The idea of “resilience” essentially means you can recover quickly from difficulties, adapt to adversity and “bounce back”, it’s a crucial capacity for both researchers and job-seekers.
With such a tough job market (in academia, particularly, but also beyond academia in many industries), we are all likely to face rejection, have our patience tested and perhaps, at times, question our own worth and the validity of our choices. At times like these it is important to remember that it is not about you – we are all operating within a really challenging shared context and all we can do is our best.
Here are a few suggestions for helping you to stay resilient when navigating your career options:
- Try not to have your heart set on just one thing. Yes, it’s good to have plans and goals, but if a lectureship in Medieval History at a particular Oxford college only comes up once every hundred years, don’t put all your eggs in that very competitive basket. If you keep your mind and heart open to multiple possibilities, you are not only less likely to be disappointed, but will also be ready to take up unexpected opportunities that might lead in even more fulfilling directions.
- Fill your life with other things, so that disappointments are easier to manage. Alongside your career aspirations, keep developing your other interests and hobbies, maintain connections with friends outside academia, and remember that your self-worth is not measured by your number of publications or your starting salary.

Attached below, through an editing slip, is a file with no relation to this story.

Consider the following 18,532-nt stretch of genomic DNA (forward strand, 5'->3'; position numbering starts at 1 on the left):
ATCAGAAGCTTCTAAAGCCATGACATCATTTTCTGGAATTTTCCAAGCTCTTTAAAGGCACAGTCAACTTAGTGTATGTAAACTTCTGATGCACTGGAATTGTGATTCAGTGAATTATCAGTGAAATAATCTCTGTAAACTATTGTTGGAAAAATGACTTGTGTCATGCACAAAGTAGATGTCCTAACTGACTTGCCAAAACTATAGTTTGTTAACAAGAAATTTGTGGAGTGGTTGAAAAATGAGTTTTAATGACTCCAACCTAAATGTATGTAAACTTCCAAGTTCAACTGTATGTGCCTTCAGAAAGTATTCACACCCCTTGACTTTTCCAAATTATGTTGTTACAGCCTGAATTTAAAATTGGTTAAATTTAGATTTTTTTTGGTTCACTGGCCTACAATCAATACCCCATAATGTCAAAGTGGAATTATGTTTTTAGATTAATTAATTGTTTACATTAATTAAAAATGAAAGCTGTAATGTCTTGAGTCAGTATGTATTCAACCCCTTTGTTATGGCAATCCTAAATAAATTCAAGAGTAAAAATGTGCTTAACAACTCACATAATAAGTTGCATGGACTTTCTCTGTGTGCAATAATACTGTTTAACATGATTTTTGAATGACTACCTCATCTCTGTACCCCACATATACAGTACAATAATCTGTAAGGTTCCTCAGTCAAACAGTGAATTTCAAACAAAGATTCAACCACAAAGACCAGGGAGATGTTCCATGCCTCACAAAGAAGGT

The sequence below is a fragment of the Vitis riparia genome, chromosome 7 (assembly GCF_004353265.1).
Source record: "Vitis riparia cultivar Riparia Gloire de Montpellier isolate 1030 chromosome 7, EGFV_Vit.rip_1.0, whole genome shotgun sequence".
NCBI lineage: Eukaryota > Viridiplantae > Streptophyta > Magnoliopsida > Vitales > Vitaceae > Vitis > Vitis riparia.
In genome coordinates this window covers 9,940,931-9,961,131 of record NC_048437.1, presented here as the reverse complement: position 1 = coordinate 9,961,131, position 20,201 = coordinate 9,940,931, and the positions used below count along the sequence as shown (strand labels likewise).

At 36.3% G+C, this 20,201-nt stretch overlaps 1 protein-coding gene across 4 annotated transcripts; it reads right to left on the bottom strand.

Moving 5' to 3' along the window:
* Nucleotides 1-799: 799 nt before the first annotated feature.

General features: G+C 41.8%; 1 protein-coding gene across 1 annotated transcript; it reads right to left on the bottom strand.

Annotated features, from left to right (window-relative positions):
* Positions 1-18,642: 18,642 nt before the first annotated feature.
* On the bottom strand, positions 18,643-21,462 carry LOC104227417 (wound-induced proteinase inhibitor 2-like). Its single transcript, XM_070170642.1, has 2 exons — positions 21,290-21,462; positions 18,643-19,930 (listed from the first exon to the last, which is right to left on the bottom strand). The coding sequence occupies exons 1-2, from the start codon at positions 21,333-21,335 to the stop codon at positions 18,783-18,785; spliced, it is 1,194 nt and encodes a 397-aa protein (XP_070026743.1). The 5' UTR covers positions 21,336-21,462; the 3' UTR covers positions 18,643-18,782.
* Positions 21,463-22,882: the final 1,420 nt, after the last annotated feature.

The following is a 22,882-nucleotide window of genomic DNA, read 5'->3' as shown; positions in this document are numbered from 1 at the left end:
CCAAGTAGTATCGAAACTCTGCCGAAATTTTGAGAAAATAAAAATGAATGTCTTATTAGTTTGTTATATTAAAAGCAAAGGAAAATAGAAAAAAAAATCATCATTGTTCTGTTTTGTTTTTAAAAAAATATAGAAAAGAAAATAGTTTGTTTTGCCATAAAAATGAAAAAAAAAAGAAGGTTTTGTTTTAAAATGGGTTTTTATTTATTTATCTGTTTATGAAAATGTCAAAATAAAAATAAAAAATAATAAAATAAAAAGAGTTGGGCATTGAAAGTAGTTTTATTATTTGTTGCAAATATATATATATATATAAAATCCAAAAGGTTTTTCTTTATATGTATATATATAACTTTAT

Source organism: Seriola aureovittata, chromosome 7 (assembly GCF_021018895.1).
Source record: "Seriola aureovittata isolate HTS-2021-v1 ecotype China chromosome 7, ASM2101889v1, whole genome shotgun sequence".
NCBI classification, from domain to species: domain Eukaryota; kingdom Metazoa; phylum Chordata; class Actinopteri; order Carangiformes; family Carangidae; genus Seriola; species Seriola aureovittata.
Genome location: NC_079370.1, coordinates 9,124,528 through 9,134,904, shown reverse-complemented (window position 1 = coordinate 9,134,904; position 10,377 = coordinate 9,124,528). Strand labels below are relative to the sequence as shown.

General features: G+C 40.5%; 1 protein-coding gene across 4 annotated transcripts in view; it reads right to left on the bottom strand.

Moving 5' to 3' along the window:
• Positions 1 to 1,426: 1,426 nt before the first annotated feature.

- Have realistic expectations. If you want to work in academia, it can be ridiculously competitive. Plan for not being able to get a job the minute you hand in your beautifully completed thesis – very few people manage to neatly segue from their postgraduate research degree into academic employment.
- Don’t compare yourself to others. Everyone’s context is different. As is everyone’s research – otherwise it’s not a unique contribution! It is impossible to compare your progress directly to others, so don’t even try. Yes, you’re allowed a secret bit of envy when your best friend lands their dream job and you are struggling to make ends meet, but their success doesn’t mean your failure. Try and offer yourself the same level of compassion you would to others.